Victims of sexual harassment in the workplace are not always able to receive justice, let alone speak up about it. Those who muster the courage to report these wrongdoings in the workplace should receive support. Yet, most end up facing a new nightmare: retaliation.
Employers retaliate in many ways, from wrongful termination and isolation to job transfers. These actions can cause survivors professional and reputational damage, preventing other victims from speaking out.
Retaliation often awaits those who report sexual harassment
Various reports show that a majority of those who speak out against harassment experience some form of retaliation. However, it is illegal for employers to take any adverse action against or punish employees who resist sexual advances or file a sexual harassment complaint.
Giving an unjust low performance evaluation, denying promotions, spreading false rumors or intentionally making the employee’s work more difficult are just some ways employers punish workers. Retaliation can also be less obvious, such as withholding essential information, valuable feedback and company resources that can hurt the person’s performance.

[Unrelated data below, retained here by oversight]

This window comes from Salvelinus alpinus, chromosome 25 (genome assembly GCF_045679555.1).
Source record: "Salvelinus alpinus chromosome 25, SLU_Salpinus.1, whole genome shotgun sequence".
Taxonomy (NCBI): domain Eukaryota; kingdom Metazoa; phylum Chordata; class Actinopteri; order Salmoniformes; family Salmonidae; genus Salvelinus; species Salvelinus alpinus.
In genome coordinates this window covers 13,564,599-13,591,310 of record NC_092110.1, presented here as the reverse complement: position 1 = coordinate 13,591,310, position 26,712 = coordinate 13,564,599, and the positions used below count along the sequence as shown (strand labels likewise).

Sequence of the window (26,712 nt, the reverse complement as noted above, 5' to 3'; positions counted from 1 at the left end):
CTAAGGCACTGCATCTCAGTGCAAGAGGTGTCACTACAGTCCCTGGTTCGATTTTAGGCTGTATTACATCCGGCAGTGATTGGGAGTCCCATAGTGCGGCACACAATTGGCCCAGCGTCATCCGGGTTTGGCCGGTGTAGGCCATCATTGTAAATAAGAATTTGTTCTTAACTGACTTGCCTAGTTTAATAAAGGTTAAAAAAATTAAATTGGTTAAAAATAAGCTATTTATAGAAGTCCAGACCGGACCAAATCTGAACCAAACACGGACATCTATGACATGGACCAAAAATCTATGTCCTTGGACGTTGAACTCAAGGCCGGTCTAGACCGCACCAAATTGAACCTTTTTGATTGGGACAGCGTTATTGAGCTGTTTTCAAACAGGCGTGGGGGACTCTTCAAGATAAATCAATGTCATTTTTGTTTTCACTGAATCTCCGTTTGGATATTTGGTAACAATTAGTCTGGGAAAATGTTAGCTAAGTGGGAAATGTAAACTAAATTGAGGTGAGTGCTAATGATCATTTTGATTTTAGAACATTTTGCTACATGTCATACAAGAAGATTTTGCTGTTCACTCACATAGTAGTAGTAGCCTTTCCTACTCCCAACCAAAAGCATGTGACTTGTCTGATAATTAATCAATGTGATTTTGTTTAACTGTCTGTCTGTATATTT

There are a few ways those experiencing retaliation after reporting sexual harassment can respond. Employees can first check with HR if they have anti-retaliation policies. If employers refuse to cooperate, workers can report their case to the Equal Employment Opportunity Commission (EEOC) or initiate a lawsuit.
Find strength in support
No one should endure retaliation for standing up against sexual harassment. However, the path to obtaining justice is challenging, even more so when alone. An attorney specializing in employment law can provide guidance and support, empowering individuals to assert their rights and pursue a just resolution. Help is within reach.